News and knowhow for farmers

Low-cost contours turn Isiolo deserts into horticultural hub

Half moon Contours in isiolo kenya

A low-cost and innovative way that traps water and nutrients and concentrates them in an area that resembles a half moon is gaining popularity among farmers in the semi-arid Isiolo area who have embraced the technique to diversify into water-guzzling horticulture farming.

The Merti area of Isiolo receives pockets of rainfall. But when it rains, it pours.  The challenge, however, is how to capture water and hold it where plants can use it directly. Various water harvesting techniques have failed as the scorching sun dries the water before the farmers can even start land preparation.

But a visit by one of their own to West Africa has changed their water harvesting venture through the use of semi-lunes. This is a French name meaning half moon and denoting the shape of the contours. They are in the shape of a semi-circle with the tips of the bunds on the contour. They come in a variety of sizes, which help with water harvesting in semi-arid areas.

Contours are marked out on the bare ground and an A-frame is swung around to trace a semi-circle. The crust of the earth is broken with pickaxes and the soil is dug out by spade. Small earthen bunds the size and shape of ordinary dikes are built up along the curve of the semi-circle. The demi-lunes are lined with manure and compost, and seeds are placed in and around them.

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Two years into the practice, yields have increased and farmers who traditionally grew drought-resistant crops like finger millet, and sorghum are comfortably growing water-guzzling crops including tomatoes, capsicum, and onions.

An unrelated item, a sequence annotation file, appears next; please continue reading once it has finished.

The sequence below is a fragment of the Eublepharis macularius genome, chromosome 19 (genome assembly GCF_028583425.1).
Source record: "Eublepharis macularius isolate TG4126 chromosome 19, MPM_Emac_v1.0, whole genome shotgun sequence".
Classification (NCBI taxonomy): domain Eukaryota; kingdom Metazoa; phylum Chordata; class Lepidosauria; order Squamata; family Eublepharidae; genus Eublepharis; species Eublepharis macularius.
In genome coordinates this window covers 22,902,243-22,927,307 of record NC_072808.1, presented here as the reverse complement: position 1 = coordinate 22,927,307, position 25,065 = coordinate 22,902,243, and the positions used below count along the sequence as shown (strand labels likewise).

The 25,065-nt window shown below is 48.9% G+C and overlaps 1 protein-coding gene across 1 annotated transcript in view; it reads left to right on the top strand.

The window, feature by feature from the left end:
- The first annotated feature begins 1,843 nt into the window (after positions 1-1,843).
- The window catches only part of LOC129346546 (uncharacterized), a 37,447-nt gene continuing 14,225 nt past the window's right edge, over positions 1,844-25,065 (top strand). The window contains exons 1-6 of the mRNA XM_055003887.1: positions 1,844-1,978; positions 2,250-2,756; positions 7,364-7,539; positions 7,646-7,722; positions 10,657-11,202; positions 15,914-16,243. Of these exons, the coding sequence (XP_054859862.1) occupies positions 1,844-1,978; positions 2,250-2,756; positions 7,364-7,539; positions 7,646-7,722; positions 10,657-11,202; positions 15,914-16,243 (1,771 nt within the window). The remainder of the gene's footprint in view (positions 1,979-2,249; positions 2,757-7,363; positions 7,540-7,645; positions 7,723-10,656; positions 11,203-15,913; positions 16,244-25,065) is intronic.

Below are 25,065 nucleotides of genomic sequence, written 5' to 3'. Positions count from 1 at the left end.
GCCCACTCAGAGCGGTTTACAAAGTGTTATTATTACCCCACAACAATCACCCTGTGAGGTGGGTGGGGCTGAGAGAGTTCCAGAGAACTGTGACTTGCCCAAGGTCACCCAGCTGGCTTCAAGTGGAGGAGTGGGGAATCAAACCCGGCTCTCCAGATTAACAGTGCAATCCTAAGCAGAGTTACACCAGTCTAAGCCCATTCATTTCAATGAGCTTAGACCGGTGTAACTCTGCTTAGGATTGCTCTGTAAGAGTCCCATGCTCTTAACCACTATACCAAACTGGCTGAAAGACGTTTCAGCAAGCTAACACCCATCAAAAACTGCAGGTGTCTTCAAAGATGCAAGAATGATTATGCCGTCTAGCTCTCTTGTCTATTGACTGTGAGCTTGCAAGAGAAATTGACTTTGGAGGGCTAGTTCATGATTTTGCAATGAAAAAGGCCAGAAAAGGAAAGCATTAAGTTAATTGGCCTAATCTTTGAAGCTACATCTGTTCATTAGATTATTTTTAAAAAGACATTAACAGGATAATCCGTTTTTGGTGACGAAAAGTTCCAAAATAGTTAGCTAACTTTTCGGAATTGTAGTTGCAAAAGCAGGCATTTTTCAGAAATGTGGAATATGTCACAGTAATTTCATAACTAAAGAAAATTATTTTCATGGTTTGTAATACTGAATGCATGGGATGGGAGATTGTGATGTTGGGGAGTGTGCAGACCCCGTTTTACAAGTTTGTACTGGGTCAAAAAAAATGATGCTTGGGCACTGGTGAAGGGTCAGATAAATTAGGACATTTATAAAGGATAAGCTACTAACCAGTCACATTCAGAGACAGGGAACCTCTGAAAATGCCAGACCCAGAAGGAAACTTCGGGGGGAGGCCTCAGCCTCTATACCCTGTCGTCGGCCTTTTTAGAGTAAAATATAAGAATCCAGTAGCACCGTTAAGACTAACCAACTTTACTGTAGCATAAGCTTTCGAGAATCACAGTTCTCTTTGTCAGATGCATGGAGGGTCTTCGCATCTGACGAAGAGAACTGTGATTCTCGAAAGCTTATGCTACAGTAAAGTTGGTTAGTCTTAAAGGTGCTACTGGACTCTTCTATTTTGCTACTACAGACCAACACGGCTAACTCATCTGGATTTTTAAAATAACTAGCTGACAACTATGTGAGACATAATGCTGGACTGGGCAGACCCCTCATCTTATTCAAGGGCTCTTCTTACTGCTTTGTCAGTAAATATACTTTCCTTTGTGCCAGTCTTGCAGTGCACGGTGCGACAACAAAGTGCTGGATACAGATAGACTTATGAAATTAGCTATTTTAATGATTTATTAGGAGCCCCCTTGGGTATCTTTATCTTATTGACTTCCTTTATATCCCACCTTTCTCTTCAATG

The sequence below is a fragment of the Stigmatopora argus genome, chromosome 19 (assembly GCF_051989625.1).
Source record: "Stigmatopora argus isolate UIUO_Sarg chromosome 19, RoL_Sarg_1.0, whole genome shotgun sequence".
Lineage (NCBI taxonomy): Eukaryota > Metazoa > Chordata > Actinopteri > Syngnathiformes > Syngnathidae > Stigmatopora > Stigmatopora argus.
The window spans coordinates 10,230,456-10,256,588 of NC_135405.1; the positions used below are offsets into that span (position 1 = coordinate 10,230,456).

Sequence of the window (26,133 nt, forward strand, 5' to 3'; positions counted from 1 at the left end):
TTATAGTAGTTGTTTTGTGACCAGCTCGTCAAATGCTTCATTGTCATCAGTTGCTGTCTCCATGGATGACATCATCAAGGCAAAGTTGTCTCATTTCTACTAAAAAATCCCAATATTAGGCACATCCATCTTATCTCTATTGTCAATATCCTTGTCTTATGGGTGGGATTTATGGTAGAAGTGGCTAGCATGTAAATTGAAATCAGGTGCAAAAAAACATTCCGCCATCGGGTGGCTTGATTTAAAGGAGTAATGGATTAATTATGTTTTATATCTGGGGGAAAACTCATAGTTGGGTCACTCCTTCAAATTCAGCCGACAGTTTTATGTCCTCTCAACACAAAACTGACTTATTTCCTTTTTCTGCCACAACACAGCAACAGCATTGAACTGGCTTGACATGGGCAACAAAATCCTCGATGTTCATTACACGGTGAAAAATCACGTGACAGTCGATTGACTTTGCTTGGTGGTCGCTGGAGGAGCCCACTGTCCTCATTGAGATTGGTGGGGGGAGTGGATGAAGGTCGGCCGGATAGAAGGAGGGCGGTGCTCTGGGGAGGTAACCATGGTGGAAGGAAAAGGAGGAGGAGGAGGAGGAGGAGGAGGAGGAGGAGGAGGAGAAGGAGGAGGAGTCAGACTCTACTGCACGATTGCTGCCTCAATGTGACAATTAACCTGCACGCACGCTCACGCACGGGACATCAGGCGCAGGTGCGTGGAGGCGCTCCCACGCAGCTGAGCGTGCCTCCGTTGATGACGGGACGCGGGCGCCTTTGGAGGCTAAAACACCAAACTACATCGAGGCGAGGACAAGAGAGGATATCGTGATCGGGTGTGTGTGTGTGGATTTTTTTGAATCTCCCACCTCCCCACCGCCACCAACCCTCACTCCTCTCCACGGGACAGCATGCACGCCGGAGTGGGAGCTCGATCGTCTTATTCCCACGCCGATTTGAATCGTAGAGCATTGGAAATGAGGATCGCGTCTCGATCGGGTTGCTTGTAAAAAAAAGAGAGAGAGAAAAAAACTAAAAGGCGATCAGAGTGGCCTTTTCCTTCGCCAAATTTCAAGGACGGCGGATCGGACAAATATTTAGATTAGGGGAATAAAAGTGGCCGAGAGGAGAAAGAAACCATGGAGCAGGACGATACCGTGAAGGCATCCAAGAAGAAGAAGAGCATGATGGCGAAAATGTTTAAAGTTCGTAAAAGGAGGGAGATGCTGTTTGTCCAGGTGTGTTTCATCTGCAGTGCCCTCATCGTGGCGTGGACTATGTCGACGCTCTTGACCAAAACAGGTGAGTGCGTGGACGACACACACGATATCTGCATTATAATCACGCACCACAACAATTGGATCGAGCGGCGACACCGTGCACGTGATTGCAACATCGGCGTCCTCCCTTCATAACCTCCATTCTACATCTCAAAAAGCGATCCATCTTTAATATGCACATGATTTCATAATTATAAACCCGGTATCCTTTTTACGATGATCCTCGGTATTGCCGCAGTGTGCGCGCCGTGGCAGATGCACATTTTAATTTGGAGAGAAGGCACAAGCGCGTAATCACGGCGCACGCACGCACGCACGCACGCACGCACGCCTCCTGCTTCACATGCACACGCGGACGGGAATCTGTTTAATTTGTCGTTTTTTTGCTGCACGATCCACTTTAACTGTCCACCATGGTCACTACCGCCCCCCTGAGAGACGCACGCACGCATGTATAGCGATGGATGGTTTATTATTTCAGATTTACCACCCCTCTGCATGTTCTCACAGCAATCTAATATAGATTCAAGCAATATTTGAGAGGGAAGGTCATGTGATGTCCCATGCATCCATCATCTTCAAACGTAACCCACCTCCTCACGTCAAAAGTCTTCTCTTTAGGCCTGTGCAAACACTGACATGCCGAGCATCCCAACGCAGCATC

“I was very particular about this kind of farming when one of the locals introduced me to it. At that time, even the little rain we used to get once in a while was becoming elusive. I had nothing to lose, I decided to try it,” said Ajara Abdi one of the farmers who now supply fresh produce to hotels and supermarkets in Isiolo town.

Due to the scarcity of rain, Ajara started by sourcing water and putting it into the contours, and with the manure he got from his livestock, it took him just a few days before he set up the demi lunes. He has ten such dunes which have assisted him in harvesting 20 kilos of tomatoes, 15 kilos of capsicum, and 50 kilos of kales. “This has been an oasis in the desert, and it cost me nothing. At least with the lunes I know I can farm for eternity. The trick is to wait for the little rain to come and harvest as much water in the dune as possible,” he added.

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Osman Abdi an agricultural officer who visited Niger and learned of the transformative farming technique was the first to trial it in his farm. “I was tired of lack of pasture for my livestock. The trip which was on an exchange programme to Niger was a game changer. At a time when livestock in the area is dying due to unpredictable weather which has taken a toll on fodder, I am guaranteed of year-round supply of animal fodder,” said Osman. His lunges are specifically used to grow animal fodder. He is one of the largest suppliers of meat and camel milk to Nairobi’s Eastleigh area.

When it rains, the bunds help retain run-off water in the demi-lunes. The stored water also percolates over the area, acting as subsurface irrigation.

The lunes have also been hailed for healing the infertile soils of the region which have been destroyed by excessive human behaviour including farming and overgrazing.

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